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N712AT accident description

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Tail numberN712AT
Accident dateJanuary 16, 2008
Aircraft typeAero Commander 500B
LocationTulsa, OK
Near 36.225834 N, -95.889444 W
Additional details: None

NTSB description

HISTORY OF FLIGHT

On January 16, 2008, at 2043 central standard time, a twin-engine Aero Commander 500-B airplane, registered as N712AT, was destroyed during an in-flight break-up and subsequent impact with terrain following a loss of control after take-off from Runway 36L at the Tulsa International Airport, near Tulsa, Oklahoma. The commercial pilot, sole occupant of the airplane, was fatally injured. The airplane was registered to and operated by Central Air Southwest, Inc., of Kansas City, Missouri, and was being utilized as an on demand air-carrier flight, hauling canceled bank checks. Dark night instrument meteorological conditions prevailed in the area at the time for the cargo flight conducted under 14 Code of Federal Regulations Part 135. An instrument flight rules flight plan had been filed and activated for the 94-nautical mile night cross-country flight from the Tulsa International Airport (TUL) to the Wiley Post Airport (PWA), near Oklahoma City, Oklahoma.

Authorities at the airport reported that soon after departing TUL, the pilot reported that he was having gyro problems. The airplane was observed on radar and was given instructions to turn left to 300 degrees. The pilot initiated a right turn and was informed by Tulsa approach control that "you are turning right, turn left to 300 degrees." The aircraft continued a steep right turn for two complete 360 degree turns and disappeared from the radar scope. The wreckage of the airplane was located about 90 minutes after the accident in a remote wooded area of Mohawk Park, approximately 1 3/4 miles north of the airport. There was no fire.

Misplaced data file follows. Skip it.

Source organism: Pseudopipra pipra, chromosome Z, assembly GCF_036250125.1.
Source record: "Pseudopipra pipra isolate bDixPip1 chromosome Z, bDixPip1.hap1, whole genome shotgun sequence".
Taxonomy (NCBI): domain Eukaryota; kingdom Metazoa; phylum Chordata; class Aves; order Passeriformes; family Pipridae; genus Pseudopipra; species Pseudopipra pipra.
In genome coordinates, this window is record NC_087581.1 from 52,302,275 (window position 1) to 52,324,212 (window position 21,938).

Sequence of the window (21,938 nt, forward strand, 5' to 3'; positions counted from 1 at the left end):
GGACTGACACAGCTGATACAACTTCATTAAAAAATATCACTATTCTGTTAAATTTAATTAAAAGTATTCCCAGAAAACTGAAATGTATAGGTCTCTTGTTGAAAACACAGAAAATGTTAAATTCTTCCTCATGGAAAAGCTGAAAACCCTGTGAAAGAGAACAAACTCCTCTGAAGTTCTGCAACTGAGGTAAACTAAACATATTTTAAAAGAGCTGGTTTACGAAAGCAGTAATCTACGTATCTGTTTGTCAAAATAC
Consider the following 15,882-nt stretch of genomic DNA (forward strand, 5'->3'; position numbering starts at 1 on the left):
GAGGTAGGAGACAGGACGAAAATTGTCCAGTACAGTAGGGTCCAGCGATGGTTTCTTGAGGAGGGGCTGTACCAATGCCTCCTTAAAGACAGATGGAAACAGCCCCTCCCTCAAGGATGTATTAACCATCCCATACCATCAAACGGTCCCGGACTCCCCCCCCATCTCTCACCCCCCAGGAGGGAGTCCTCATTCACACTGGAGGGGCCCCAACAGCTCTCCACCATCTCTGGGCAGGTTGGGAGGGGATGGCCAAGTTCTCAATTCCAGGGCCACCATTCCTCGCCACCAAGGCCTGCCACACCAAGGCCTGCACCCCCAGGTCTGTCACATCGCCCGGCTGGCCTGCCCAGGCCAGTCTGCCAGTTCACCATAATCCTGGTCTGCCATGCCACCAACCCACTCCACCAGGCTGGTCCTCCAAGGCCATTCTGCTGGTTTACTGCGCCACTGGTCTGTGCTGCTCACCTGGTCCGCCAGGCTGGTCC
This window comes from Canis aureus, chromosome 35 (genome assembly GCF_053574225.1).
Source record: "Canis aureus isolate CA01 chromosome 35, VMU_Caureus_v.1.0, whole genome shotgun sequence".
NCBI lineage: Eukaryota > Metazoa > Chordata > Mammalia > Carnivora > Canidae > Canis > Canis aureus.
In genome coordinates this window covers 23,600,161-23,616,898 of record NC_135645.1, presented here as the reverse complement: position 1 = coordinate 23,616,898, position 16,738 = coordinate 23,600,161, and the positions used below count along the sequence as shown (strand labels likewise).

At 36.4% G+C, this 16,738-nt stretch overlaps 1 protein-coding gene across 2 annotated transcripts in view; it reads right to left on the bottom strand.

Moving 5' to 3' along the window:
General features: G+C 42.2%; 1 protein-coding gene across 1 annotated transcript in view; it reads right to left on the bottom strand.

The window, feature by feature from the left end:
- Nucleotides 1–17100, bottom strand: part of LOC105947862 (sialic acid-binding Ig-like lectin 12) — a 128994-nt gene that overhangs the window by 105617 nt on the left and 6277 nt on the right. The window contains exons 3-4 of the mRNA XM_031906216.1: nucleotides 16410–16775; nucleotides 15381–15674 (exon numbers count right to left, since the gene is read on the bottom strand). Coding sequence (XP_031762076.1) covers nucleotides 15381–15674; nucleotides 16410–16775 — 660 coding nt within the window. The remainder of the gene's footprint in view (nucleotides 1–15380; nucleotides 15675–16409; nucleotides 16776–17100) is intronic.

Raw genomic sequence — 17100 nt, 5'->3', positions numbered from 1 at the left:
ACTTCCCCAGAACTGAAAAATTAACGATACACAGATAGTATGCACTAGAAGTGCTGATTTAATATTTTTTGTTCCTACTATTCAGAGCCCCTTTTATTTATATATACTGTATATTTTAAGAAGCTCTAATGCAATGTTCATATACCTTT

INJURIES TO PERSONS

The pilot was fatally injured. There were no injuries to anyone on the ground.

DAMAGE TO AIRCRAFT

The wreckage of the twin-engine airplane was located about 90 minutes after the accident in a remote wooded area of Mohawk Park, approximately 1.75 miles north of the airport (010 degrees from the departure end of the runway). There was no post-impact fire.

PERSONNEL INFORMATION

The 31-year old instrument rated pilot held a commercial certificate for single and multi-engine land airplanes. His last first class medical certificate was issued on November 19, 2007. The operator reported that the pilot had accumulated a total of 4,373-flight hours, of which 695-hours were in the same make and model aircraft. Additionally, the pilot was reported to have accumulated 255-hours in the preceding 90-days, with l83 in the last 30 days. The pilot's last biennial flight review was completed on November 29, 2007, in an Aero Commander 500-B.

The operator reported that the pilot was very familiar with the airplane and he had completed the scheduled flight almost on a daily basis since he joined the company.

AIRCRAFT INFORMATION

The 1961-model Aero Commander 500-B, serial number 1118-68, was reported to have accumulated a total of 17,888-flight hours at the time of its last inspection on January 10, 2008. The airplane has a maximum takeoff weight of 6,750-pounds, and the weight of the airplane at the time of takeoff from Tulsa was estimated at 6,005-pounds.

The aircraft was powered by two-290-horsepower IO-540-B1A5 Lycoming engines. The number one engine (left), serial number L-154-48, had accumulated a total of 126-hours since its last overhaul. The number two engine (right), serial number RL-7521-48, had accumulated a total of 1,276-hours since its last overhaul.

METEOROLOGICAL INFORMATION